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If bullish investors are to be believed, the election is over—and Joe Biden has won

November 5, 2020, 9:58 AM UTC

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Good morning, Bull Sheeters. First, a bit of politics.

Here’s the state of play, according to the Wall Street Journal, Bloomberg and Fox News: Donald Trump has one path to 270. He needs to win Pennsylvania, Georgia, Nevada and North Carolina. Joe Biden has four ways to get over the hump, and win the presidency; he needs just six votes. CNN is less aggressive calling states, meanwhile, saying Biden holds a 253-213 lead.

The markets have already crowned the winners, starting with gold, tech, health care and consumer discretionary stocks. Meanwhile, financials and utilities—the value stocks that would have gained from a giant Democrat-led stimulus package—are stumbling.

Impressively, yesterday’s post-election rally was one for the record books. Why? Because, even with the threat of recounts and lawsuits, the markets are betting on a victor. “While neither candidate can authoritatively declare victory, markets appear to expect former U.S. Vice President Biden to become U.S. president-elect, with a Republican Senate and a Democrat House,” UBS chief economist Paul Donovan writes in an investor note this morning.

An important reminder: the election is far from decided. Stick with Fortune for all the latest elections and markets news.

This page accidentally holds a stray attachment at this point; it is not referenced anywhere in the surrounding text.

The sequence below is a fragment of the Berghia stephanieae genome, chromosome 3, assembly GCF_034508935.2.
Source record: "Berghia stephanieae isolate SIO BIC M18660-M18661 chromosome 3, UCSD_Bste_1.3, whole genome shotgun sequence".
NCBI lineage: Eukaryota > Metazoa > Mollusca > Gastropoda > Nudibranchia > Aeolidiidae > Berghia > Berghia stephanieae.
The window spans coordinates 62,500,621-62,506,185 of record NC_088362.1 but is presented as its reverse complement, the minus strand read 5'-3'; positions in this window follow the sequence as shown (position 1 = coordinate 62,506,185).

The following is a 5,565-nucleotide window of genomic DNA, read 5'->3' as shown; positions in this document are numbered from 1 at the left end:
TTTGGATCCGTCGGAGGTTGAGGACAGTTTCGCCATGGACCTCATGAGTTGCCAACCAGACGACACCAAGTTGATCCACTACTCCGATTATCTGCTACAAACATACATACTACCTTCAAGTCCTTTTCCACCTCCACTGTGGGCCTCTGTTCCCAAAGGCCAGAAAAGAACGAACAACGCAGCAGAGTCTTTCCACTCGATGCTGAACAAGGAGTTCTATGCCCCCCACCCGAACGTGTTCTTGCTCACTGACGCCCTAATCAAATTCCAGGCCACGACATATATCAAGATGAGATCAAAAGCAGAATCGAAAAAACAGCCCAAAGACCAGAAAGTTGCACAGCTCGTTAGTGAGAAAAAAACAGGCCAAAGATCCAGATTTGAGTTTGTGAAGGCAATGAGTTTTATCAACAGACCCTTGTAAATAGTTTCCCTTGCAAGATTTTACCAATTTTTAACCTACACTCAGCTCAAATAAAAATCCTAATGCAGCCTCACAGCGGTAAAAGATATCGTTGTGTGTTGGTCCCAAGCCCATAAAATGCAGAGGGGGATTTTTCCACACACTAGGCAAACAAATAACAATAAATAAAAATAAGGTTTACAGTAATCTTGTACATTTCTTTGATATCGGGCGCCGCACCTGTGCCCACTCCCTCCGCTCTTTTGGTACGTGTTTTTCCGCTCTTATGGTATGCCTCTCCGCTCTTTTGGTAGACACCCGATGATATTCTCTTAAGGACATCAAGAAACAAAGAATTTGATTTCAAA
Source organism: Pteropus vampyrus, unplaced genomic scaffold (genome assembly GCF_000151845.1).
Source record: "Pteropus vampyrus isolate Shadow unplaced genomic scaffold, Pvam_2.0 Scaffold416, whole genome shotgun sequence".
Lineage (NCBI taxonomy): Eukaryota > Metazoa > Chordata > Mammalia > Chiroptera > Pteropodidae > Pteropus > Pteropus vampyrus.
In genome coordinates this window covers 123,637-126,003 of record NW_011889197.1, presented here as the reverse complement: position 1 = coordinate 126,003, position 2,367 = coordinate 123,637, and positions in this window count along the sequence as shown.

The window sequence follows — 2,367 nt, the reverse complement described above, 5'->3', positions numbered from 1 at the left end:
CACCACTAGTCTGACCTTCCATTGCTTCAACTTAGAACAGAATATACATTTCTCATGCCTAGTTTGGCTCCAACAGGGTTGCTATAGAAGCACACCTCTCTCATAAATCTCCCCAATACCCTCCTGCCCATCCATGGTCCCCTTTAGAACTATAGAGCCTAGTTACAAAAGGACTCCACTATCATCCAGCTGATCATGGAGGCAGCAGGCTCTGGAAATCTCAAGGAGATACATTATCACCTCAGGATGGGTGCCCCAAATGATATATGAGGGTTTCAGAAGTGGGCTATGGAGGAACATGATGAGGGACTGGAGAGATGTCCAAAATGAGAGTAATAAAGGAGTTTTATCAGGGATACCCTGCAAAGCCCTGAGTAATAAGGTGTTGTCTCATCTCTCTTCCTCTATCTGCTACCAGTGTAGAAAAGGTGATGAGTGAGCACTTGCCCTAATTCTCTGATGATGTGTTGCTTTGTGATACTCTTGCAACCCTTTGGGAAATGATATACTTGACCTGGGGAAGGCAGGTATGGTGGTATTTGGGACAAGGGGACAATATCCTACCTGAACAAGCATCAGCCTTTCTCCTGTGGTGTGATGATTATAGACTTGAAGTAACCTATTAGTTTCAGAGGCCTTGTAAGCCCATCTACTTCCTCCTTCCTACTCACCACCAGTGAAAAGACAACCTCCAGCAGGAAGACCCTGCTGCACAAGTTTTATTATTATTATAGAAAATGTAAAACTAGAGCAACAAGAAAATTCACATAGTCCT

Meanwhile, let’s see where investors are putting their money.

Markets update

Asia

  • The major Asia indexes are higher with Hong Kong’s Hang Seng the best of the bunch, up 3.3% in afternoon trading.
  • Two clear winners have emerged so far from the 2020 U.S. election: Russian President Vladimir Putin and Chinese President Xi Jinping, both of whom are likely to benefit from a divided electorate and divided Washington.
  • Investors are calling the suddenly canceled Ant Group IPO the “biggest busted trade in stock market history.” The dual listing had attracted a staggering $3 trillion in orders from investors looking to cash in, Bloomberg reports.

Europe

  • The European bourses were higher out of the gates with the Stoxx Europe 600 up 0.9%. Yep, tech stocks were surging.
  • The Bank of England this morning delivered a bigger than expected 150 billion pound ($195 billion) shot of stimulus to a teetering British economy that goes into a partial lockdown today. The pound sterling and FTSE climbed at the open.
  • 189 countries signed the Paris Agreement back in 2015. Yesterday, it lost a key member, the United States, the first major economy to exit the climate-protection pact. Even still, there are encouraging signs the corporate world and local governments will continue to do their part to reduce emissions.

U.S.

  • U.S. futures are far more stable than they were 24 hours ago, solidly in the green. That’s after all three major indexes rallied on the prospect of a Biden presidency and split Congress.
  • Tech stocks were the big winners yesterday with Uber Technologies and Lyft closing up by 14.6% and 11.3%, respectively, after California voters passed a proposition allowing the ride-hailing firms to continue to classify drivers as independent contractors.